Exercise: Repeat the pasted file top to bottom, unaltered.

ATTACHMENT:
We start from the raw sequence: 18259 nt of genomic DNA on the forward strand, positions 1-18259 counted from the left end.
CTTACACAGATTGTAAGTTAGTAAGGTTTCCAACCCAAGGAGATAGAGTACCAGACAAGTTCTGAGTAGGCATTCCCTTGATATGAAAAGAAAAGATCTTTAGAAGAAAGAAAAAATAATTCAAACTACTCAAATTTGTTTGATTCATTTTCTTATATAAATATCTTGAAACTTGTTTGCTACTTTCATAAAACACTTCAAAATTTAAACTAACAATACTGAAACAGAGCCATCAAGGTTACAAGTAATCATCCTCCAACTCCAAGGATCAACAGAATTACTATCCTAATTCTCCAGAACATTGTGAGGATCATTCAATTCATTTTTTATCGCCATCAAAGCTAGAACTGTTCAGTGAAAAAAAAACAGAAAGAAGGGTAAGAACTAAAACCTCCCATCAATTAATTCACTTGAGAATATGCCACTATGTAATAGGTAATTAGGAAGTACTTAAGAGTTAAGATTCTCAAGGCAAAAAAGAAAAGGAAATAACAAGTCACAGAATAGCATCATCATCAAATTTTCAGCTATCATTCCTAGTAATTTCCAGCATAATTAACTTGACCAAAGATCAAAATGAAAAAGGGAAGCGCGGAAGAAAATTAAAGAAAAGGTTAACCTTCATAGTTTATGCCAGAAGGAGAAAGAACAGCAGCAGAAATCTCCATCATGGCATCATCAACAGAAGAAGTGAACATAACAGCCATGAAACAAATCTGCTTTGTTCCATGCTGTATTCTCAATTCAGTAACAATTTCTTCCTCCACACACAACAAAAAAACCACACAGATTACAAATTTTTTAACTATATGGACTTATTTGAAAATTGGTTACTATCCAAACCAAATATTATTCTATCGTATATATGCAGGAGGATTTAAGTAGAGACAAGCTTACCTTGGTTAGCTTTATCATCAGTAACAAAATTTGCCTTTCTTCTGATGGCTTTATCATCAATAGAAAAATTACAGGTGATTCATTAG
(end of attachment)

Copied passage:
We start from the raw sequence: 18259 nt of genomic DNA on the forward strand, positions 1-18259 counted from the left end.
CTTACACAGATTGTAAGTTAGTAAGGTTTCCAACCCAAGGAGATAGAGTACCAGACAAGTTCTGAGTAGGCATTCCCTTGATATGAAAAGAAAAGATCTTTAGAAGAAAGAAAAAATAATTCAAACTACTCAAATTTGTTTGATTCATTTTCTTATATAAATATCTTGAAACTTGTTTGCTACTTTCATAAAACACTTCAAAATTTAAACTAACAATACTGAAACAGAGCCATCAAGGTTACAAGTAATCATCCTCCAACTCCAAGGATCAACAGAATTACTATCCTAATTCTCCAGAACATTGTGAGGATCATTCAATTCATTTTTTATCGCCATCAAAGCTAGAACTGTTCAGTGAAAAAAAAACAGAAAGAAGGGTAAGAACTAAAACCTCCCATCAATTAATTCACTTGAGAATATGCCACTATGTAATAGGTAATTAGGAAGTACTTAAGAGTTAAGATTCTCAAGGCAAAAAAGAAAAGGAAATAACAAGTCACAGAATAGCATCATCATCAAATTTTCAGCTATCATTCCTAGTAATTTCCAGCATAATTAACTTGACCAAAGATCAAAATGAAAAAGGGAAGCGCGGAAGAAAATTAAAGAAAAGGTTAACCTTCATAGTTTATGCCAGAAGGAGAAAGAACAGCAGCAGAAATCTCCATCATGGCATCATCAACAGAAGAAGTGAACATAACAGCCATGAAACAAATCTGCTTTGTTCCATGCTGTATTCTCAATTCAGTAACAATTTCTTCCTCCACACACAACAAAAAAACCACACAGATTACAAATTTTTTAACTATATGGACTTATTTGAAAATTGGTTACTATCCAAACCAAATATTATTCTATCGTATATATGCAGGAGGATTTAAGTAGAGACAAGCTTACCTTGGTTAGCTTTATCATCAGTAACAAAATTTGCCTTTCTTCTGATGGCTTTATCATCAATAGAAAAATTACAGGTGATTCATTAG